I’d love it if I could have the best of both worlds — interactivity of social media combined with ownership and customizability of a blog. I’d love it if Twitter opened up its 140-character limit so I didn’t have to maintain two link streams — one for everywhere else, and one for Twitter. I wanted a pony for my eighth birthday — didn’t get that either.
P.S. on the title of this post I’m seeing there are supposedly four comments, but I’m not seeing any of them.
P.P.S. I posted this to Google+ as well.
Only seeing my own comment here.
Just came back to correct a very minor point: The developer of Friends+Me is in the Czech Republic.
Hey, Mitch, thanks for the thoughts. I should look at Google+ again. I worry though that investing any effort in it could be a waste since Google seems less and less interested in the project and one of these years I’m guessing they’re just going to turn it off (like they did Google Reader, RIP).
The comment count discrepancy, in a nutshell: I’m using Bridgy and other IndieWeb tools to feed comments and mentions on Twitter back to this site, but they come in in the form of trackbacks, and right now trackbacks aren’t displaying. I need to sort all this out and haven’t had time. It’s on my list…
Scott, there is an extraordinary amount of FUD out there about Google+. The Silicon Valley tech press has latched on to a narrative that Google+ is dead, and will not deviate from it, despite overwhelming evidence to the contrary (and only one significant piece of evidence in its favor — more on that momentarily).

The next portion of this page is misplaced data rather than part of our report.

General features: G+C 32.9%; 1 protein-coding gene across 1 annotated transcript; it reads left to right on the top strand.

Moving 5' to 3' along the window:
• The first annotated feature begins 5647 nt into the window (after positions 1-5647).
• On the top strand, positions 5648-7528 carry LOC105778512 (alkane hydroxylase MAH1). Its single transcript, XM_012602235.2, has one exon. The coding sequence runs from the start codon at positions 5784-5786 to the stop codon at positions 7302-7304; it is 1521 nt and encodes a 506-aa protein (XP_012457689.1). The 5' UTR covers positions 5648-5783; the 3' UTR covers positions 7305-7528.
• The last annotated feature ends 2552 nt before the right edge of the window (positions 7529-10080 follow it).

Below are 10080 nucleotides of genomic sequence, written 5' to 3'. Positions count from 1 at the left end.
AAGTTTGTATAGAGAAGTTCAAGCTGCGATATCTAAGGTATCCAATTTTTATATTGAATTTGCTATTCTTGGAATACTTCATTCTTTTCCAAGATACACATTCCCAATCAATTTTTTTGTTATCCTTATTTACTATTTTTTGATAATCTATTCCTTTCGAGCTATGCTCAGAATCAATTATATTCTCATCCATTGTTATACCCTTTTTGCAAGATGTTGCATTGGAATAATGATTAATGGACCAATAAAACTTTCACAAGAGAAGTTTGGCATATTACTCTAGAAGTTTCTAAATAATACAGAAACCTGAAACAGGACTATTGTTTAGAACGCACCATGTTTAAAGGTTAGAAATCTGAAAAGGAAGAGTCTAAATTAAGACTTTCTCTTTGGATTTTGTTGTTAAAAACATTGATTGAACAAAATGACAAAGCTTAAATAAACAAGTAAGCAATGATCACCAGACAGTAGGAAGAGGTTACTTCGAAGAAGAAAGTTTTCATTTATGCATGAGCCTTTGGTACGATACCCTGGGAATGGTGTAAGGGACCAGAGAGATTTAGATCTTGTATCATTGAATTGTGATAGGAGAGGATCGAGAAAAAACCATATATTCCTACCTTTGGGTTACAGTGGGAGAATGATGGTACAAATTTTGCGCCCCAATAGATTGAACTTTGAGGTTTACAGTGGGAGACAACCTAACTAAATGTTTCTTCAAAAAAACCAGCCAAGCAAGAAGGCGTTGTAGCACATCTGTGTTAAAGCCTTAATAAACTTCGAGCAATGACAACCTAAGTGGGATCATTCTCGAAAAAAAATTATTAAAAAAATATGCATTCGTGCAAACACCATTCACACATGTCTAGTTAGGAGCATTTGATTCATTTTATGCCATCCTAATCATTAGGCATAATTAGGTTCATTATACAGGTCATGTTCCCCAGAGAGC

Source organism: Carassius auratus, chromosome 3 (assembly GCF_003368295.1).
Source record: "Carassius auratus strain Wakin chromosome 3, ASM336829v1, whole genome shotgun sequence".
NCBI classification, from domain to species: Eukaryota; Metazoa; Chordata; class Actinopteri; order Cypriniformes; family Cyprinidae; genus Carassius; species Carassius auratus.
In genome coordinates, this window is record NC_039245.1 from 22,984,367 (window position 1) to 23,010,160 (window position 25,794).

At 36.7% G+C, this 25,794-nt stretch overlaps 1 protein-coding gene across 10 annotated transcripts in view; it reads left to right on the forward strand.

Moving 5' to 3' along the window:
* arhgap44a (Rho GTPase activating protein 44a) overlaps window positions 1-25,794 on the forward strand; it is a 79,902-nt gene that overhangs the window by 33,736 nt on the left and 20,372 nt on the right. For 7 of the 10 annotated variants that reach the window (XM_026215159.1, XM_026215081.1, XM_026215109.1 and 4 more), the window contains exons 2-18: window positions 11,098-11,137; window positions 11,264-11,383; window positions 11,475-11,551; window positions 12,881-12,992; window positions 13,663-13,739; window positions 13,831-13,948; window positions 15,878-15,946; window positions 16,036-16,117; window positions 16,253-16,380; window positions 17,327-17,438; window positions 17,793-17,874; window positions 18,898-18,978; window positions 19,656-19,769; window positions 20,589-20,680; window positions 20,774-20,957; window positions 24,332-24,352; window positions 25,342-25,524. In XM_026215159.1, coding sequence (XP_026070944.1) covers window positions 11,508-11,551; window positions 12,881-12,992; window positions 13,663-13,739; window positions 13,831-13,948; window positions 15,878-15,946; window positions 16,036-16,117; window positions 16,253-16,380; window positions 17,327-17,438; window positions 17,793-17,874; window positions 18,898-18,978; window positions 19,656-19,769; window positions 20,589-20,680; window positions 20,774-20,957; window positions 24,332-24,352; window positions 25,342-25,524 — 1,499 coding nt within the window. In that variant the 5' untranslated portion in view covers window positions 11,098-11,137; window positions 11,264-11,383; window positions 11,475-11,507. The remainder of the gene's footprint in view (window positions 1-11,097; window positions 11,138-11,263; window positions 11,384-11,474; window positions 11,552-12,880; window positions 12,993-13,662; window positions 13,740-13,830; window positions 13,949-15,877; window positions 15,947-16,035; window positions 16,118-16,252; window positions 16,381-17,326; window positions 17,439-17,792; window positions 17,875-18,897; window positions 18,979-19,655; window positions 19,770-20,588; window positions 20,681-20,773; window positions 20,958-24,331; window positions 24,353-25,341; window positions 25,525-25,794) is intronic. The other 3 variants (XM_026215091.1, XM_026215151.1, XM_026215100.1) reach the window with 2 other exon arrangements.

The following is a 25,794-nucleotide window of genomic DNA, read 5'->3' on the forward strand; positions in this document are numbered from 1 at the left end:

Google+ is continuing to see upgrades. It gets major feature upgrades a few times a year, and minor updates a few times a month. That tells me that Google+ is continuing to invest in it.
Google initially saw Google+ as the new focus of the company, and as a Facebook killer. Google now seems content to run the service as a niche. Much of what the SV press sees as Google killing Google+ is simply transforming the service to meet its new mission, chiefly decoupling other Google services from requiring a Google+ account.
That said, it makes sense for someone to decide to avoid Google+. We can’t all pay attention to all the services that are out there. I don’t do anything on Pinterest or Instagram, for example.
Now here’s the one piece of evidence that makes me raise an eyebrow at the future of Google+: When Sundar Pinchai issued a recent statement about the Apple/FBI imbroglio, he did it on Twitter, not Google+. That seems to me to be kind of a big deal.
I’m constantly leaving myself open to options, both because of the technical shortcomings of G+ and because nothing lasts forever. .